Rates of skin cancer are rising faster in England than those for any other type, according to official figures.
Melanoma is a dangerous form of skin cancer
Between 1991 and 2000, the number of cases of melanoma rose by 64% in men, and 45% in women, said the Office for National Statistics.
Many cases are caused by over-exposure to the sun, or perhaps sunbed use.
A spokesman for Cancer Research UK said that the rises were "worrying", especially as the disease was "almost entirely preventable".
There is more than one type of skin cancer, but melanoma, while not the most common, is certainly the most dangerous, as it has the capacity to spread beyond the initial tumour.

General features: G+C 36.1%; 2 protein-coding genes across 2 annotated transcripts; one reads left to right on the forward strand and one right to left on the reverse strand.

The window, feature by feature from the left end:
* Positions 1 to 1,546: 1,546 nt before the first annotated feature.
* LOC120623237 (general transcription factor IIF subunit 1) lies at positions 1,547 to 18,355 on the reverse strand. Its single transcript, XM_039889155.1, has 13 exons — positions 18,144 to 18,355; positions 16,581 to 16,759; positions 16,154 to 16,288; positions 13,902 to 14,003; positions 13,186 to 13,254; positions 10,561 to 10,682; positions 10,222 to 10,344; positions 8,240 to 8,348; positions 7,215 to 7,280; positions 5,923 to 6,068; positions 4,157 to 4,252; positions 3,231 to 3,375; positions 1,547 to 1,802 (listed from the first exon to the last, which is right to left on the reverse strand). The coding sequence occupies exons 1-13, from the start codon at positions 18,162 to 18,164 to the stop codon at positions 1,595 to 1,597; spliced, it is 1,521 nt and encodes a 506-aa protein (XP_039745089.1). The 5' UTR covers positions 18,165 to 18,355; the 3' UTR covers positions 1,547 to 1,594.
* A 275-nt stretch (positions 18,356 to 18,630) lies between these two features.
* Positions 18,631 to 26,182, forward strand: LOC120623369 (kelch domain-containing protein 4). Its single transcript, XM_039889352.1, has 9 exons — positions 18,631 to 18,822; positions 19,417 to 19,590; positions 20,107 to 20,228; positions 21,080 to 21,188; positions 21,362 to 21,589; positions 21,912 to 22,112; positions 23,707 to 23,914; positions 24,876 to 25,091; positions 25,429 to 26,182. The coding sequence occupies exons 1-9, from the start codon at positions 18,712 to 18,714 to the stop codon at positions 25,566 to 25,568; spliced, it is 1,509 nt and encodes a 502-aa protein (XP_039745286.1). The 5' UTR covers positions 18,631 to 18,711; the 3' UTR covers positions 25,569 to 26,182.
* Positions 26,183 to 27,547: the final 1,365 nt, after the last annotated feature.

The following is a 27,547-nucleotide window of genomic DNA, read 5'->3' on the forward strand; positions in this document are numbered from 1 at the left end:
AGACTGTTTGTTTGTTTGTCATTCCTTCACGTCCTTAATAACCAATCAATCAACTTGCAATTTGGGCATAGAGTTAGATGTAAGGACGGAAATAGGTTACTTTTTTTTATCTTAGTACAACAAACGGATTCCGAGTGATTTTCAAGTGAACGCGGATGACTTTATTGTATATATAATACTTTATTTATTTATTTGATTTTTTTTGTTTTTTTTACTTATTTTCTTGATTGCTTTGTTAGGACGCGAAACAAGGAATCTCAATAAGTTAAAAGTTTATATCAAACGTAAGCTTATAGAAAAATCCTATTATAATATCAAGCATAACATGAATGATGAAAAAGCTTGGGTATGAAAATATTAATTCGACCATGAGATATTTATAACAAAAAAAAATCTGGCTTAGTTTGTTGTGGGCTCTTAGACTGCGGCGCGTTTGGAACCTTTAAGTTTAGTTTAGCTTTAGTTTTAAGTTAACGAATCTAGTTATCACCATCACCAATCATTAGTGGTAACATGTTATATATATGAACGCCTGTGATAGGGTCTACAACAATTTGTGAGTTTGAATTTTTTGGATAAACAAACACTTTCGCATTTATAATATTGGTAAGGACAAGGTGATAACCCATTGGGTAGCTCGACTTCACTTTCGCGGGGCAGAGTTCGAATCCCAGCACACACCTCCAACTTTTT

This makes it much harder to treat if not caught soon enough, and survival rates are much lower than other forms of skin cancer.
Professor Robert Souhami, from Cancer Research UK, said: "We need to persuade young people especially to change their attitudes towards tanning and their behaviour relating to the sun and sunbeds."
Elsewhere, there was better news about other cancers.
The levels of stomach cancer have fallen, a drop credited on improvements in food hygiene, which mean it is less likely a person would catch bacteria linked to the disease.
The number of cases of prostate cancer has risen - but this is due to a higher number of diagnoses of cancer that would never threaten the life of the patient.
The legacy of asbestos exposure in the middle of the last century is also becoming apparent.
The number of case of mesothelioma - an asbestos-related cancer - continues to rise.
Breast cancer cases fell by 8% over the period studied, and lung cancer cases in men fell by a quarter.